|Publication number||US4366070 A|
|Application number||US 06/239,072|
|Publication date||28 Dec 1982|
|Filing date||27 Feb 1981|
|Priority date||28 Apr 1980|
|Publication number||06239072, 239072, US 4366070 A, US 4366070A, US-A-4366070, US4366070 A, US4366070A|
|Original Assignee||W. R. Grace & Co.|
|Export Citation||BiBTeX, EndNote, RefMan|
|Patent Citations (8), Referenced by (34), Classifications (15), Legal Events (5)|
|External Links: USPTO, USPTO Assignment, Espacenet|
This application is a copending continuation-in-part application of U.S. application Ser. No. 144,366 filed Apr. 28, 1980, now abandoned.
The present invention relates to a composition which is capable of imparting non-Newtonian, pseudoplasticity and fluid loss controlling properties to aqueous systems. More particularly, the present invention relates to the formation of an improved water-based, clay-free drilling fluid containing the subject composition and to an improved method of drilling bore holes into subterranean formations using said drilling fluid.
In normal well drilling operations in which a well is drilled by a rotary method, the well bore hole is generally filled with a drilling fluid or mud which is circulated therein. Drilling fluids are usually pumped down through the drill stem of the rotary rig, circulated around the drill bit and returned to the surface through the annular passage between the drill stem and well wall. These drilling fluids perform a number of functions including lubricating the drill stem and bit, cooling the bit, carrying the cuttings from the bit up the bore hole to the surface where the cuttings may be separated and disposed of, and providing a hydrostatic head against the walls of the well to contain downhole geopressure.
A primary requisite of a satisfactory drilling fluid is its ability to readily circulate and flow, that is, to have low viscosity, under the high shear conditions which are present in the environs of the drill bit while, at the same time, being capable of having and maintaining sufficient viscosity to be capable of efficiently carrying the bit cuttings to the surface and maintaining in suspension, any other solid components of the drilling fluid.
A typical fluid composition contains various agents to impart needed properties to the fluid at different stages in the drilling operation. The drilling fluid must also be capable of inhibiting the amount of fluid, normally water, which is lost into the porous strata through which the bore hole traverses. The loss of fluid causes the formation and build-up of a cake deposit which, after a period of time, can cause sticking of the drill pipe and stoppage of the drilling operation. The drilling fluid must, therefore, be of a nature which permits minimum loss into the porous strata. Agents which impart such property are conventionally termed "water loss controllers" or "fluid loss controllers".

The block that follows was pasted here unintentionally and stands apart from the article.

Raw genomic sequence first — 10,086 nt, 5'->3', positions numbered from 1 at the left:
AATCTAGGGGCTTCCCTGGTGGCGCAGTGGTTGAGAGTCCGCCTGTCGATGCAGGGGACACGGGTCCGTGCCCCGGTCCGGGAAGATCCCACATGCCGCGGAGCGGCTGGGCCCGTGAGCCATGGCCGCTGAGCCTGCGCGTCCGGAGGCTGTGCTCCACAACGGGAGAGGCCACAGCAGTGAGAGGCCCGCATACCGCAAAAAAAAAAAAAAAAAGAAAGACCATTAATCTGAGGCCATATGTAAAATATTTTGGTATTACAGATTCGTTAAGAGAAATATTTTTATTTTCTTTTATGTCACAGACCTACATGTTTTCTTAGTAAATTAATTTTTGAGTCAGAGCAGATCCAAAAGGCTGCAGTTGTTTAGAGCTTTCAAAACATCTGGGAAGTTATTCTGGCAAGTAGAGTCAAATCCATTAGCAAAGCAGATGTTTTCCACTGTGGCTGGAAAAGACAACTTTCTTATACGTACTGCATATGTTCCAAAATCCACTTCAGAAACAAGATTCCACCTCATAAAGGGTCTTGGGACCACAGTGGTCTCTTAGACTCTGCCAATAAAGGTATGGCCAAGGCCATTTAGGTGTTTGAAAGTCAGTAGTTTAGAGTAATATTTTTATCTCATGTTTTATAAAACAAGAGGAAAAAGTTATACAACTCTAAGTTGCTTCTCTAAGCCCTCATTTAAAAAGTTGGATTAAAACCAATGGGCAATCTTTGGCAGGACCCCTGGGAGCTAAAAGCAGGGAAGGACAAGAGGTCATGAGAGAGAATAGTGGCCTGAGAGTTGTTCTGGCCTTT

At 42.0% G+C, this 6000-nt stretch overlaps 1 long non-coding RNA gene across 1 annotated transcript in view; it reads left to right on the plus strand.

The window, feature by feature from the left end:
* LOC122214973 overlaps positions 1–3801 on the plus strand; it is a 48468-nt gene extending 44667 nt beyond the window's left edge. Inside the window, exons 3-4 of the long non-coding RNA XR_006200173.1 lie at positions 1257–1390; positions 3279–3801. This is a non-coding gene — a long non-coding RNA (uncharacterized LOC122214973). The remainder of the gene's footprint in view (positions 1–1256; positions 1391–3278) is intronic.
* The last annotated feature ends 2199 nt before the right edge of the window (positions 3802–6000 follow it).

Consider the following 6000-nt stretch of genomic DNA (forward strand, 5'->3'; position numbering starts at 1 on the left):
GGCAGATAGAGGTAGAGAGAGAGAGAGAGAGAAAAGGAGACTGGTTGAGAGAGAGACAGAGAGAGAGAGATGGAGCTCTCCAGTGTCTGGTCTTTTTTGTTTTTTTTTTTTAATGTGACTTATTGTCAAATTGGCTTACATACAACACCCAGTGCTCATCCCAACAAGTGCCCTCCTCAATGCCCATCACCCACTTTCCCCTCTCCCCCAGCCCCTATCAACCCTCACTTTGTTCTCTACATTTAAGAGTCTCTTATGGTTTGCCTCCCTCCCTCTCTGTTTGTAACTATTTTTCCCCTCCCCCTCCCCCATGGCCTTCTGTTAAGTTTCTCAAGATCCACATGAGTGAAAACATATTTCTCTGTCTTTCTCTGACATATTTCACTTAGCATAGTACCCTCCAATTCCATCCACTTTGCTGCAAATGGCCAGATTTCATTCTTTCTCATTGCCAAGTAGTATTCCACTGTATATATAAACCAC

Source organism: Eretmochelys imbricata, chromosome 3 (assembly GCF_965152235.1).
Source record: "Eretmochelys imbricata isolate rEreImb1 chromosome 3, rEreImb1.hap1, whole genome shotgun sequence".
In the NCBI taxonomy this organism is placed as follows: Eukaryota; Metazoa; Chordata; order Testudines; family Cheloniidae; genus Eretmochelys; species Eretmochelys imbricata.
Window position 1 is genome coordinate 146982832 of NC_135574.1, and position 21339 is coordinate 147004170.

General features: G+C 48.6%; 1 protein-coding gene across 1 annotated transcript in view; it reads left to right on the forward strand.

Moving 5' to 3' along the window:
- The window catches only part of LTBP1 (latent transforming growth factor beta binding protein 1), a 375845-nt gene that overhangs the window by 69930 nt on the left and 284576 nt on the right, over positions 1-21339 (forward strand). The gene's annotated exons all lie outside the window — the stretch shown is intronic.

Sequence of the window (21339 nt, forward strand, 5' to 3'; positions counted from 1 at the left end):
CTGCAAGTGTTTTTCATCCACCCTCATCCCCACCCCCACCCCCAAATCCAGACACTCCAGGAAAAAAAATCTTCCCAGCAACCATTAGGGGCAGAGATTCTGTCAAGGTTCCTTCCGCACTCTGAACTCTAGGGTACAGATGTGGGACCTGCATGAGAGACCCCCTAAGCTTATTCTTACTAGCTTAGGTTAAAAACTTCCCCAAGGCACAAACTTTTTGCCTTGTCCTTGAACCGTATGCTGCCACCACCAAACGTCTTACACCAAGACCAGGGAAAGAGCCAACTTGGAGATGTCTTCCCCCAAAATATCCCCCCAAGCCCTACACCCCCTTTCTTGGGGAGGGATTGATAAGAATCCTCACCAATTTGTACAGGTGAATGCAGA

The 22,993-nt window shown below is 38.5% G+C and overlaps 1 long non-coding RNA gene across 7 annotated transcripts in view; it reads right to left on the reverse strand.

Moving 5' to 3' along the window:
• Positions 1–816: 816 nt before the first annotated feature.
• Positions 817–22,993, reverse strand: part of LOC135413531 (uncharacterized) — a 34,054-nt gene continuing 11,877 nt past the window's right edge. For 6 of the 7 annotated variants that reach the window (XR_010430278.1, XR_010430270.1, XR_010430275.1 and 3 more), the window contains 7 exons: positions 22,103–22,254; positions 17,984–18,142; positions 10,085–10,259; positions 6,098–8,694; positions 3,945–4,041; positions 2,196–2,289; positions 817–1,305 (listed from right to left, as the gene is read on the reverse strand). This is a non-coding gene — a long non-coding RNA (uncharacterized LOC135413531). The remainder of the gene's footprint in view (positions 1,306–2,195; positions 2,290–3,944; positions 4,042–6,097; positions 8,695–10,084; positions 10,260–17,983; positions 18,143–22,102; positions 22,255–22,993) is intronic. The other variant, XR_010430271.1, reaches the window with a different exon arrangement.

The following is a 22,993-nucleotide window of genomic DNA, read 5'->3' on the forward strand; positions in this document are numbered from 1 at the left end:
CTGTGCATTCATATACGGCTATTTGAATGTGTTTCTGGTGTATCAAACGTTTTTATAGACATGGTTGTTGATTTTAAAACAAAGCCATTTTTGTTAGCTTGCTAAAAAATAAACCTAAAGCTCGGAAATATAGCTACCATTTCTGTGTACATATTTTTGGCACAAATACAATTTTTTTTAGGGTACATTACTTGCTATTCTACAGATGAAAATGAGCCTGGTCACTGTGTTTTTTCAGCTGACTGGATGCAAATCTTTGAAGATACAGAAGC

The drilling fluid must also be capable of exhibiting the above-described fluid-loss and pseudoplastic properties under changing composition and environmental conditions encountered during the drilling operation due to the fact that the bore hole traverses various strata such as shales, clay, etc., and the cuttings of these materials become dispersed in the fluid media. The drilling fluid components should be substantially stable to the presence of various calcium compounds and to sodium chloride which may be present in the fluid from the soil strata with which it is in contact and/or due to the use of salt water having calcium or sodium salts therein used in forming the drilling fluid.
It is desired that the drilling fluid components should be stable and functional at elevated temperature. It is well known that as the bore hole increases in depth the temperatures encountered are substantially above that found at the earth's surface. Further, heat is generated by frictional forces on the drill bit. It is, therefore, desired that components used in forming drilling fluids be stable with respect to varying elevated temperature conditions.
A wide variety of drilling fluids have been used, including aqueous-based liquids, hydrocarbon based liquids, air and other gases, mist, foams and the like. Since great volumes of drilling fluids are required for the purposes of providing a cooling medium for the rotary bit and a means of carrying off the drilled particles, most of the conventional fluids used have been based on water. Water alone being a Newtonian fluid, does not have the needed capability to efficiently carry the drilled particles from the bore hole to the surface nor the capacity of inhibiting loss of fluid into adjacent porous strata.